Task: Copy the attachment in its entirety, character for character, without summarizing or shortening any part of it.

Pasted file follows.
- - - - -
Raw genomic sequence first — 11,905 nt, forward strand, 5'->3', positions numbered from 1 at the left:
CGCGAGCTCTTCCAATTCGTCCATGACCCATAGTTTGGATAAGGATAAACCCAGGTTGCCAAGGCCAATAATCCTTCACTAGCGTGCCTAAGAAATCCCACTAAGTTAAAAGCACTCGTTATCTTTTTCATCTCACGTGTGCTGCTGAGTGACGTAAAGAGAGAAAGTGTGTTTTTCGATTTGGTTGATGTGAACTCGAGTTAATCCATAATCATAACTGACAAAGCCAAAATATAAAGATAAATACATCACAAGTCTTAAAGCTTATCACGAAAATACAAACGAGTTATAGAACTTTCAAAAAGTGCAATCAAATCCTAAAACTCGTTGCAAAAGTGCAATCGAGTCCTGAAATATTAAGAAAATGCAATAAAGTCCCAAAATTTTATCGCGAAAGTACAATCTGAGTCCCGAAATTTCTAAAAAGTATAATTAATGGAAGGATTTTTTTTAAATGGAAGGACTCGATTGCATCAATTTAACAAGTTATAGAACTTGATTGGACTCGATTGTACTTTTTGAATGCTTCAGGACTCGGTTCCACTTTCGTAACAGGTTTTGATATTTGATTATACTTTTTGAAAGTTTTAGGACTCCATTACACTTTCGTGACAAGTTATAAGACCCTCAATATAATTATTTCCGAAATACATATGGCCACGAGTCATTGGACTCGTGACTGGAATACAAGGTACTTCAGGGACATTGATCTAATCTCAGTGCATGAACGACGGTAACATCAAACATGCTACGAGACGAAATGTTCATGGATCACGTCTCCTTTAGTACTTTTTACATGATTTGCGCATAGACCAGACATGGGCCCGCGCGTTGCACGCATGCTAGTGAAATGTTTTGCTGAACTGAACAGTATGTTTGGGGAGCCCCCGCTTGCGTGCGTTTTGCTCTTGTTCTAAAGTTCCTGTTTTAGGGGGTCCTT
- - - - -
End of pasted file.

Raw genomic sequence first — 11,905 nt, forward strand, 5'->3', positions numbered from 1 at the left:
CGCGAGCTCTTCCAATTCGTCCATGACCCATAGTTTGGATAAGGATAAACCCAGGTTGCCAAGGCCAATAATCCTTCACTAGCGTGCCTAAGAAATCCCACTAAGTTAAAAGCACTCGTTATCTTTTTCATCTCACGTGTGCTGCTGAGTGACGTAAAGAGAGAAAGTGTGTTTTTCGATTTGGTTGATGTGAACTCGAGTTAATCCATAATCATAACTGACAAAGCCAAAATATAAAGATAAATACATCACAAGTCTTAAAGCTTATCACGAAAATACAAACGAGTTATAGAACTTTCAAAAAGTGCAATCAAATCCTAAAACTCGTTGCAAAAGTGCAATCGAGTCCTGAAATATTAAGAAAATGCAATAAAGTCCCAAAATTTTATCGCGAAAGTACAATCTGAGTCCCGAAATTTCTAAAAAGTATAATTAATGGAAGGATTTTTTTTAAATGGAAGGACTCGATTGCATCAATTTAACAAGTTATAGAACTTGATTGGACTCGATTGTACTTTTTGAATGCTTCAGGACTCGGTTCCACTTTCGTAACAGGTTTTGATATTTGATTATACTTTTTGAAAGTTTTAGGACTCCATTACACTTTCGTGACAAGTTATAAGACCCTCAATATAATTATTTCCGAAATACATATGGCCACGAGTCATTGGACTCGTGACTGGAATACAAGGTACTTCAGGGACATTGATCTAATCTCAGTGCATGAACGACGGTAACATCAAACATGCTACGAGACGAAATGTTCATGGATCACGTCTCCTTTAGTACTTTTTACATGATTTGCGCATAGACCAGACATGGGCCCGCGCGTTGCACGCATGCTAGTGAAATGTTTTGCTGAACTGAACAGTATGTTTGGGGAGCCCCCGCTTGCGTGCGTTTTGCTCTTGTTCTAAAGTTCCTGTTTTAGGGGGTCCTT